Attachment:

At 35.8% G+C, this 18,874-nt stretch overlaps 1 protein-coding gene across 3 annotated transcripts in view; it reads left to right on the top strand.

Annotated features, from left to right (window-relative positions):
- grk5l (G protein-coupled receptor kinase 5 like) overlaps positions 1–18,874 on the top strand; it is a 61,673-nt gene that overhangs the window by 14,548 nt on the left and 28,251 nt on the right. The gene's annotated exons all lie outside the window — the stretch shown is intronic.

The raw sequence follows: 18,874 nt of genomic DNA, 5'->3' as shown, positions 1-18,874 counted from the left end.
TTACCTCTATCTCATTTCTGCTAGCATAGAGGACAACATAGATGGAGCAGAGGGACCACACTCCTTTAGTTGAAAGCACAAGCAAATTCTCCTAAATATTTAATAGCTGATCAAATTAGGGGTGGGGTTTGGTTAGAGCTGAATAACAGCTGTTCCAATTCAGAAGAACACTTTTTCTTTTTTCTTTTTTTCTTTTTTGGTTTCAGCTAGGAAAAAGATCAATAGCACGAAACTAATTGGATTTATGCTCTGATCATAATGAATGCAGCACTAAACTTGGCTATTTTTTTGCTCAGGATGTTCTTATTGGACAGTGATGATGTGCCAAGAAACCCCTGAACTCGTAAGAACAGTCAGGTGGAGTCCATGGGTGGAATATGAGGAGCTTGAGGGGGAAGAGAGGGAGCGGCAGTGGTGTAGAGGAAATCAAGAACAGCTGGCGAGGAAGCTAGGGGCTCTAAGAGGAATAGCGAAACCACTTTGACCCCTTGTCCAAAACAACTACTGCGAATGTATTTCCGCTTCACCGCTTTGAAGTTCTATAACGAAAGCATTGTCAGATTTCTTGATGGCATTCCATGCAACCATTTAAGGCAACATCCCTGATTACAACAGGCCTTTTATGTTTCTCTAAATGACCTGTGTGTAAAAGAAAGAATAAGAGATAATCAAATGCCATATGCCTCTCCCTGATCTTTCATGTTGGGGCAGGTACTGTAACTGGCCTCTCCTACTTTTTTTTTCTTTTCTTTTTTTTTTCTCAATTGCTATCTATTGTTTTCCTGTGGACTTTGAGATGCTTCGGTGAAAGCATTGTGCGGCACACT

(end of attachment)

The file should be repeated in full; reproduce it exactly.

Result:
At 35.8% G+C, this 18,874-nt stretch overlaps 1 protein-coding gene across 3 annotated transcripts in view; it reads left to right on the top strand.

Annotated features, from left to right (window-relative positions):
- grk5l (G protein-coupled receptor kinase 5 like) overlaps positions 1–18,874 on the top strand; it is a 61,673-nt gene that overhangs the window by 14,548 nt on the left and 28,251 nt on the right. The gene's annotated exons all lie outside the window — the stretch shown is intronic.

The raw sequence follows: 18,874 nt of genomic DNA, 5'->3' as shown, positions 1-18,874 counted from the left end.
TTACCTCTATCTCATTTCTGCTAGCATAGAGGACAACATAGATGGAGCAGAGGGACCACACTCCTTTAGTTGAAAGCACAAGCAAATTCTCCTAAATATTTAATAGCTGATCAAATTAGGGGTGGGGTTTGGTTAGAGCTGAATAACAGCTGTTCCAATTCAGAAGAACACTTTTTCTTTTTTCTTTTTTTCTTTTTTGGTTTCAGCTAGGAAAAAGATCAATAGCACGAAACTAATTGGATTTATGCTCTGATCATAATGAATGCAGCACTAAACTTGGCTATTTTTTTGCTCAGGATGTTCTTATTGGACAGTGATGATGTGCCAAGAAACCCCTGAACTCGTAAGAACAGTCAGGTGGAGTCCATGGGTGGAATATGAGGAGCTTGAGGGGGAAGAGAGGGAGCGGCAGTGGTGTAGAGGAAATCAAGAACAGCTGGCGAGGAAGCTAGGGGCTCTAAGAGGAATAGCGAAACCACTTTGACCCCTTGTCCAAAACAACTACTGCGAATGTATTTCCGCTTCACCGCTTTGAAGTTCTATAACGAAAGCATTGTCAGATTTCTTGATGGCATTCCATGCAACCATTTAAGGCAACATCCCTGATTACAACAGGCCTTTTATGTTTCTCTAAATGACCTGTGTGTAAAAGAAAGAATAAGAGATAATCAAATGCCATATGCCTCTCCCTGATCTTTCATGTTGGGGCAGGTACTGTAACTGGCCTCTCCTACTTTTTTTTTCTTTTCTTTTTTTTTTCTCAATTGCTATCTATTGTTTTCCTGTGGACTTTGAGATGCTTCGGTGAAAGCATTGTGCGGCACACT